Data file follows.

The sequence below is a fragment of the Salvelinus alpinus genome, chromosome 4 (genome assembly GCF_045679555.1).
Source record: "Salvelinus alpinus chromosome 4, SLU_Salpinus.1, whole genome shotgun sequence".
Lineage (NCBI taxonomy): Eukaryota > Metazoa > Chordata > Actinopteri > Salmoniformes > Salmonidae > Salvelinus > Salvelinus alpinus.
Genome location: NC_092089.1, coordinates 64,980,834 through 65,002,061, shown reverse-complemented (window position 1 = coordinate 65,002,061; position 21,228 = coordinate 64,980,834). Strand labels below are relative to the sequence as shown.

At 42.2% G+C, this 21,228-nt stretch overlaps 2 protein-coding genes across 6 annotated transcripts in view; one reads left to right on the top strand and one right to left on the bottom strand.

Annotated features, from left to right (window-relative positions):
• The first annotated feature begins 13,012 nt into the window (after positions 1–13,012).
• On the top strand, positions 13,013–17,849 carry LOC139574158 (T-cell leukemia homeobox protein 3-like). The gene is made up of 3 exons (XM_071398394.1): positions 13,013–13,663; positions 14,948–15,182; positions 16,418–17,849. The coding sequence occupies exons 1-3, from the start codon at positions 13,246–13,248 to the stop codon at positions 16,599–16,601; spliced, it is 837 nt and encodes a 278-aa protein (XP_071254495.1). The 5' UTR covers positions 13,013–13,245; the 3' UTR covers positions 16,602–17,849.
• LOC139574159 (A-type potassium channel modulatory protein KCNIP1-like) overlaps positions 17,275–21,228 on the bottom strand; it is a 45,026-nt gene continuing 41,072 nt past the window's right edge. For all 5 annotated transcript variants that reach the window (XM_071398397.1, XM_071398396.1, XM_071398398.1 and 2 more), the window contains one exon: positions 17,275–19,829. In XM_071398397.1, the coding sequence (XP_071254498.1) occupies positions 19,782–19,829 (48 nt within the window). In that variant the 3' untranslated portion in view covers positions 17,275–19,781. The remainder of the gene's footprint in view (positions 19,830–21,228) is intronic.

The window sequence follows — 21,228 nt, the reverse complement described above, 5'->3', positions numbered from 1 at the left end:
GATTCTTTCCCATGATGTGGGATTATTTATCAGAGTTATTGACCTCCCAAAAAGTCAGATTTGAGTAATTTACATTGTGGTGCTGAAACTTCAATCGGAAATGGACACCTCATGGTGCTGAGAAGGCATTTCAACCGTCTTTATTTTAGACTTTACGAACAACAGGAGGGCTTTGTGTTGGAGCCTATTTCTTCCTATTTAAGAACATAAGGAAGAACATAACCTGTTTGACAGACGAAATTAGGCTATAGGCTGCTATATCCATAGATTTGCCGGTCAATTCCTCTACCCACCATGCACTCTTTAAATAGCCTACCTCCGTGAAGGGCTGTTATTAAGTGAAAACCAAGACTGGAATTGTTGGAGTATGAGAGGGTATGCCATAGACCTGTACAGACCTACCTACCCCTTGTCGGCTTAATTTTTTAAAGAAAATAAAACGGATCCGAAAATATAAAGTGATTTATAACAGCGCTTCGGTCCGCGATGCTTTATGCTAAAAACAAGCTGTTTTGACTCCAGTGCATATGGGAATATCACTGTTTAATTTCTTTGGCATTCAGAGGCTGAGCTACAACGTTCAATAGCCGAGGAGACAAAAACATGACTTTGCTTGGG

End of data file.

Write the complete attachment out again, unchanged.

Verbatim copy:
The sequence below is a fragment of the Salvelinus alpinus genome, chromosome 4 (genome assembly GCF_045679555.1).
Source record: "Salvelinus alpinus chromosome 4, SLU_Salpinus.1, whole genome shotgun sequence".
Lineage (NCBI taxonomy): Eukaryota > Metazoa > Chordata > Actinopteri > Salmoniformes > Salmonidae > Salvelinus > Salvelinus alpinus.
Genome location: NC_092089.1, coordinates 64,980,834 through 65,002,061, shown reverse-complemented (window position 1 = coordinate 65,002,061; position 21,228 = coordinate 64,980,834). Strand labels below are relative to the sequence as shown.

At 42.2% G+C, this 21,228-nt stretch overlaps 2 protein-coding genes across 6 annotated transcripts in view; one reads left to right on the top strand and one right to left on the bottom strand.

Annotated features, from left to right (window-relative positions):
• The first annotated feature begins 13,012 nt into the window (after positions 1–13,012).
• On the top strand, positions 13,013–17,849 carry LOC139574158 (T-cell leukemia homeobox protein 3-like). The gene is made up of 3 exons (XM_071398394.1): positions 13,013–13,663; positions 14,948–15,182; positions 16,418–17,849. The coding sequence occupies exons 1-3, from the start codon at positions 13,246–13,248 to the stop codon at positions 16,599–16,601; spliced, it is 837 nt and encodes a 278-aa protein (XP_071254495.1). The 5' UTR covers positions 13,013–13,245; the 3' UTR covers positions 16,602–17,849.
• LOC139574159 (A-type potassium channel modulatory protein KCNIP1-like) overlaps positions 17,275–21,228 on the bottom strand; it is a 45,026-nt gene continuing 41,072 nt past the window's right edge. For all 5 annotated transcript variants that reach the window (XM_071398397.1, XM_071398396.1, XM_071398398.1 and 2 more), the window contains one exon: positions 17,275–19,829. In XM_071398397.1, the coding sequence (XP_071254498.1) occupies positions 19,782–19,829 (48 nt within the window). In that variant the 3' untranslated portion in view covers positions 17,275–19,781. The remainder of the gene's footprint in view (positions 19,830–21,228) is intronic.

The window sequence follows — 21,228 nt, the reverse complement described above, 5'->3', positions numbered from 1 at the left end:
GATTCTTTCCCATGATGTGGGATTATTTATCAGAGTTATTGACCTCCCAAAAAGTCAGATTTGAGTAATTTACATTGTGGTGCTGAAACTTCAATCGGAAATGGACACCTCATGGTGCTGAGAAGGCATTTCAACCGTCTTTATTTTAGACTTTACGAACAACAGGAGGGCTTTGTGTTGGAGCCTATTTCTTCCTATTTAAGAACATAAGGAAGAACATAACCTGTTTGACAGACGAAATTAGGCTATAGGCTGCTATATCCATAGATTTGCCGGTCAATTCCTCTACCCACCATGCACTCTTTAAATAGCCTACCTCCGTGAAGGGCTGTTATTAAGTGAAAACCAAGACTGGAATTGTTGGAGTATGAGAGGGTATGCCATAGACCTGTACAGACCTACCTACCCCTTGTCGGCTTAATTTTTTAAAGAAAATAAAACGGATCCGAAAATATAAAGTGATTTATAACAGCGCTTCGGTCCGCGATGCTTTATGCTAAAAACAAGCTGTTTTGACTCCAGTGCATATGGGAATATCACTGTTTAATTTCTTTGGCATTCAGAGGCTGAGCTACAACGTTCAATAGCCGAGGAGACAAAAACATGACTTTGCTTGGG